MANILA, Nov. 29 (PNA) — To beef up entrepreneurship in the country, Quezon City Rep. Alfredo Vargas III has filed a bill that will give young educators a glimpse on how fast they can earn money and help reduced unemployment in the country.
Vargas’ bill aims to make it a prerequisite in high school, college and vocational schools of education.
He said his House Bill 4864 would also establish financial assistance in the form of grants and loans, which may be awarded to young entrepreneurs and entities teaching entrepreneurship.
“By empowering our Filipino youth and our young entrepreneurs, we pave the way for the creation of businesses, more job opportunities and better quality of life for the Filipinos,” Vargas said in his explanatory note.
According to the author, small and medium-sized enterprises (SMEs) comprise around 99 percent of the establishments in the country and provide 66 percent of total employment in the private sector.
However, Vargas said, problems continued to hold back Filipino entrepreneurs and SMEs from realizing their full potential.
The problems include lack of adequate knowledge on business techniques and financial management, high cost of doing business, lack of access to finance and market information and low productivity and competitiveness due to lack of innovative capacity.
“We may overcome these challenges by equipping the Filipino youth with the proper entrepreneurial knowledge and tools,” Vargas said.
Under the measure, to be known as the “Youth Entrepreneurship Act of 2014,” primary and secondary levels and alternative schools in consultation with learning organizations, non-government organizations, local government units and other concerned groups should develop and integrate subjects and competencies in entrepreneurship in their curriculum.
The subjects and competencies in entrepreneurship would principally focus on teaching the fundamental and ideal values necessary to become successful entrepreneurs, which include but not limited to being hardworking, creative, cost-efficient, and learning the propensity to save.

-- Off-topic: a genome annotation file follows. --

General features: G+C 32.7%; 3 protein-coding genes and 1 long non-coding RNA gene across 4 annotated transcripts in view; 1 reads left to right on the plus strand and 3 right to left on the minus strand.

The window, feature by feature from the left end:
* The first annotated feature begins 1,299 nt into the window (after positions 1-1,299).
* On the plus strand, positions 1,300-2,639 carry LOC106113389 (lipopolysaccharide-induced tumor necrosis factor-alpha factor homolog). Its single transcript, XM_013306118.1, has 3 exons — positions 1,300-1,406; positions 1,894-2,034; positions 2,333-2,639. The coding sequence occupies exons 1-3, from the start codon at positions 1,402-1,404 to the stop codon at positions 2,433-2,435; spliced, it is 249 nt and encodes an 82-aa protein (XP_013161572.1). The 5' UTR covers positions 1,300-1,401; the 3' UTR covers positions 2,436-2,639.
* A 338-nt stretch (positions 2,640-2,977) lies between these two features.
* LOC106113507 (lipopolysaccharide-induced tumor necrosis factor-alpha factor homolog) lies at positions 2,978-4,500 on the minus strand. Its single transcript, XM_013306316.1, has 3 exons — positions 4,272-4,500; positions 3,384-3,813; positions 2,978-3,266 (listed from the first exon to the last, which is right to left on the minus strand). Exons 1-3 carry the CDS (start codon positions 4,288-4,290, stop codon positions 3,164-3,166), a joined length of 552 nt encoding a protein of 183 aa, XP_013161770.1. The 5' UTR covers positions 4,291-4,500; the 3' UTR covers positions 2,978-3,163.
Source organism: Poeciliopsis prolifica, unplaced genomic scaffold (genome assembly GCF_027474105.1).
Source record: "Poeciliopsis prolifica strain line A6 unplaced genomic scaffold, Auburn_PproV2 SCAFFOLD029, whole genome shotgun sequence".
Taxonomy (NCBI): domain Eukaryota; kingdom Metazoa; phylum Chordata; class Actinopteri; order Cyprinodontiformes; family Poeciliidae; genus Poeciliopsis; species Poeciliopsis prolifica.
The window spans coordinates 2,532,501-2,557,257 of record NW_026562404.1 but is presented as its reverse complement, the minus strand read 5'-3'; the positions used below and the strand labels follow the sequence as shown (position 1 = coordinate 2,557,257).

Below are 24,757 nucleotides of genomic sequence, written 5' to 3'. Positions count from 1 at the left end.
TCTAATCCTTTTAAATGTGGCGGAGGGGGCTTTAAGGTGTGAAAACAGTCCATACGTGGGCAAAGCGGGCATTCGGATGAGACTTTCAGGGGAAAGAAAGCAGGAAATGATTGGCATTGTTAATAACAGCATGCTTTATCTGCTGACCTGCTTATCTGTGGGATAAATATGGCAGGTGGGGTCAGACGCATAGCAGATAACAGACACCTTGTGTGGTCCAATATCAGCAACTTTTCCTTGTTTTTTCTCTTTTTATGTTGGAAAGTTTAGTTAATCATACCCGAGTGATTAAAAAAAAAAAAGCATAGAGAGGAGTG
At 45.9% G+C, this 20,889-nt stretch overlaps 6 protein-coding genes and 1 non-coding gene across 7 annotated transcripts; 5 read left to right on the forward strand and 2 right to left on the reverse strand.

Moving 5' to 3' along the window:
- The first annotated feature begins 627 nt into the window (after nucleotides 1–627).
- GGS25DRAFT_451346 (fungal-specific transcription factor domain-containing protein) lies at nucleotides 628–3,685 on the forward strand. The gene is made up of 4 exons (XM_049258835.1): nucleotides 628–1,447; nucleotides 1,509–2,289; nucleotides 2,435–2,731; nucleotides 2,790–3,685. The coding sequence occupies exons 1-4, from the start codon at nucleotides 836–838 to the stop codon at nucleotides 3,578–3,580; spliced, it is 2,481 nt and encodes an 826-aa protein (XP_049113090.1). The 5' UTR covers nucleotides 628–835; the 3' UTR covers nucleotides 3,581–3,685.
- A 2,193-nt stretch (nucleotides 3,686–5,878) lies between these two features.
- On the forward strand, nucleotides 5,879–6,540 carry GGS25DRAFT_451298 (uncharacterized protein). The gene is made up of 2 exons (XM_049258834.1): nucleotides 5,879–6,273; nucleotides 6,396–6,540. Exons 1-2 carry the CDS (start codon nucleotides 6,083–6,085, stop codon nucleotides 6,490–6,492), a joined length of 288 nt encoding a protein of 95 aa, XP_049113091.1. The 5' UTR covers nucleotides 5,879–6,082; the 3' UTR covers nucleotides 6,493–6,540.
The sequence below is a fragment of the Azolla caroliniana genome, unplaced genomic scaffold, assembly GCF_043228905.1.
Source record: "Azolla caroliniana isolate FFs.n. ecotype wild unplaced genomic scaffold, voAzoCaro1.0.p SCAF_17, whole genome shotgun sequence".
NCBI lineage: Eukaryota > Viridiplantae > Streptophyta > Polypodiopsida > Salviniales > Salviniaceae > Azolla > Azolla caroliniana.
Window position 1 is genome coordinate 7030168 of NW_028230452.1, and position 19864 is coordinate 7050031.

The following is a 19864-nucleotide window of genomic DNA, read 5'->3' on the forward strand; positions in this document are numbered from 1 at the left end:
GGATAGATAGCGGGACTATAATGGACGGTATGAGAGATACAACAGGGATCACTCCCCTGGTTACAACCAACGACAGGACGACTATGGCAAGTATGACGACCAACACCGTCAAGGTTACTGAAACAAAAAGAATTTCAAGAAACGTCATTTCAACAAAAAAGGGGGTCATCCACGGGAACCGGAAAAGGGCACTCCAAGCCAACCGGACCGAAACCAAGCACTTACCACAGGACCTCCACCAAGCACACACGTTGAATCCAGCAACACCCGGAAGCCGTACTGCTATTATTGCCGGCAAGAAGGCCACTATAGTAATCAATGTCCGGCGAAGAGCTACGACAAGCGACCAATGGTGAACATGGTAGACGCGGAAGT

For post-secondary level, the Commission on Higher Education (CHED) and the Technical Education and Skills Development Authority (TESDA) should develop and integrate subjects and competencies in entrepreneurship in their curriculum.
The bill also provides for the establishment of an entrepreneurship education committee tasked to ensure coherence and clear progression in the learning objectives and course design and study and standardize all current efforts of schools and institutions to teach subjects and competencies in entrepreneurship.
The entrepreneurship education committee is also mandated to research current government efforts in foreign countries with the end view of applying relevant practices in the country’s educational system.
The measure further provides capacity building grants for entities teaching entrepreneurship for a term of four years each on a competitive basis for primary and secondary levels and alternative schools and also for post-secondary level.
The entrepreneurship education committee should also meet annually regarding capacity building grants to monitor the absorptive capacity of the receiving entities their fund utilization and their progress.
The bill provides project grants and loans for deserving young entrepreneurs who are pursuing a project or study on entrepreneurship. The Department of Trade and Industry (DTI) and the Micro, Small and Medium Enterprise Development (MSMED) Council should be responsible for integrating youth entrepreneurship promotion and the national policies and programs in support of micro, small and medium enterprise development.
The MSMED Council is directed to include in its MSMED Plan the development of a program and strategy for promoting youth entrepreneurship and facilitate national programs to encourage youth entrepreneurship as part of a broader strategy to promote the viability and growth of enterprises in the country. (PNA)